With just four frontcourt players available, VU can ill afford foul trouble this year. Metcalfe, if he can stay out of foul trouble (and Stallings' doghouse) could well be considered the key to Vandy's competitiveness in the SEC.

True freshman Jejuan Brown, from Biloxi, Mississippi, will step into a reserve power foward role. Brown, at 6-foot-7, played the wing in high school, so he will undergo a position switch this fall. Brown, like predecessor Corey Smith, is a tweener with a good frame. He's not known as a scorer, but if Brown can be a solid sub -- pulling down boards and garbage points -- he will be a good change-up to the other three.

2. Who mans the point?
With the graduation of Mario Moore, the point position now becomes Alex Gordon's to lose.

During his two years at VU, Gordon has at times shown incredible promise. However, inconsistency has been his achille's heel. Gordon has sometimes been sidetracked into battling his perceived pecking order on the team -- especially versus the mercurial but moody Moore -- rather than running the offense and get others involved in the flow.

Stallings, who detests turnovers more than anything else, will not tolerate loose play from his point guard. That said, Gordon sometimes got a bad rap in this area, as his assist (77) to turnover (42) ratio easily ranked as tops on the team last year.

Gordon's success will depend on whether he will truly embrace the role of distributor and leader, rather than that of scorer. Averaging just 37% from the field, Gordon can't be a first option on offense with so many other outstanding shooters on the team.

Stallings will welcome freshman point guard Jermaine Beal to Memorial. Beal, who was highly recruited out of Texas, is the tallest point guard VU has had since Kevin Anglin manned the position under Eddie Fogler more than a decade ago. Beal certainly looks the part of the prototypical "big guard" that many top programs like to recruit, and has already earned a reputation in pick-up games as a heady, unselfish drive-and-dish point guard.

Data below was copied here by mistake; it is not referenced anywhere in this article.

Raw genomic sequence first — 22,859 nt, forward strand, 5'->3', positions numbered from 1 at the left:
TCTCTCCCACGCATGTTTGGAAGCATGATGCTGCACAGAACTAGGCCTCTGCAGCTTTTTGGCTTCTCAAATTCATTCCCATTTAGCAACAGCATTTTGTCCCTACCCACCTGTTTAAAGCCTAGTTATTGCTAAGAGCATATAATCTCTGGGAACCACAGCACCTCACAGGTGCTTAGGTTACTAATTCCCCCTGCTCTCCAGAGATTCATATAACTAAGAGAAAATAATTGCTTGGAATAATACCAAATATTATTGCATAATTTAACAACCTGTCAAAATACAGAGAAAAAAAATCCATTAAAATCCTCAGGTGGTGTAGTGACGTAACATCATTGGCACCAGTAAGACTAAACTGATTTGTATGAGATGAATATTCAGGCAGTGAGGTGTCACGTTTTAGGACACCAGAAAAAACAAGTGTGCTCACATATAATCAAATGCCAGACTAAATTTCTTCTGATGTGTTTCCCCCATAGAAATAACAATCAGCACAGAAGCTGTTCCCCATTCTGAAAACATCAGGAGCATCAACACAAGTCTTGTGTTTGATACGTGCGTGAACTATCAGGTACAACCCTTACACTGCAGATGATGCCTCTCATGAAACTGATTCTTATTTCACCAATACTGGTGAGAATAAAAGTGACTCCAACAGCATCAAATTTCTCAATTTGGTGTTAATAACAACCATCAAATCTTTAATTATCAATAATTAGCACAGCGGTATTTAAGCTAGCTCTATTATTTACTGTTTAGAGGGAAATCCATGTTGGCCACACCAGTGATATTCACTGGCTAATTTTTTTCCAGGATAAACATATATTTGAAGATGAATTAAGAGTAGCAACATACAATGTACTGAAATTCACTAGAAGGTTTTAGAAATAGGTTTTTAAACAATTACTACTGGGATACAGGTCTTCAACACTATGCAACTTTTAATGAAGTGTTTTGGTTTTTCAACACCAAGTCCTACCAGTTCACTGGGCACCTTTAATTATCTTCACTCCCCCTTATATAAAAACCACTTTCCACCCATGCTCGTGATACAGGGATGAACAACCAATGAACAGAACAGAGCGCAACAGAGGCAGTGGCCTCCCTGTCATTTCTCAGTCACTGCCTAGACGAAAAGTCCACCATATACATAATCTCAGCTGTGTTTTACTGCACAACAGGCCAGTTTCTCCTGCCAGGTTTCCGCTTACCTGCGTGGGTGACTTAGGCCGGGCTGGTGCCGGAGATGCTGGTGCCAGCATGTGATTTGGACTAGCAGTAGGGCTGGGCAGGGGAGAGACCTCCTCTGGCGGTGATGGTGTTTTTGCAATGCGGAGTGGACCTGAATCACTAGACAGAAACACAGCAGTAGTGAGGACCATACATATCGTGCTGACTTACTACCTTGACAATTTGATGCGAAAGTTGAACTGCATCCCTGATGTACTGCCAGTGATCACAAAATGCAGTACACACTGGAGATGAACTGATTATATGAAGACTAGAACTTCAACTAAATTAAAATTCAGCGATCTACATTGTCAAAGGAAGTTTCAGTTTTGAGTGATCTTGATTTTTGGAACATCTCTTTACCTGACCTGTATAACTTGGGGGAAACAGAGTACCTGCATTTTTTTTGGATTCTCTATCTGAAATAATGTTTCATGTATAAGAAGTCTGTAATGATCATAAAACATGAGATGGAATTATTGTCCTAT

VU finished dead last in the SEC in steals last year, so Beal will certainly be looked on early to see if he can improve the team's defense against stalwart foes Georgetown and Georgia Tech. Look for Beal to get 10-15 minutes a game early.

3. What system will Stallings run?
In reality, this should probably be Question #1. Stallings made nationwide news four years ago when he installed a modified high post offense to take advantage of Frieje's unique multi-dimensional skills. The offense clicked under Frieje and fellow seniors Russ Lakey, Jason Holwerda and Scott Hundley.

Several other programs have adopted Stallings' offense since. West Virginia and North Carolina State both made the NCAA Tournament running a mirror image of Stallings' system. Since the departure of Frieje, however, it appears the conference has had little problem figuring out and stopping Vandy's offense.

Stallings tried to have Skuchas take over the high post position, but his lack of shooting and ball handling skills often stalled the offense and clogged up the lane for driving. In addition, with sharp-shooters Shan Foster and Derrick Byars standing around the 3-point line, and Skuchas at the foul line extended, there was no one in the paint to grab rebounds. As a result, by the end of last season, VU's offense had degenerated into little more than a 3-point shooting contest, and VU was the lowest-scoring -- and most easily-defended -- offense in the SEC.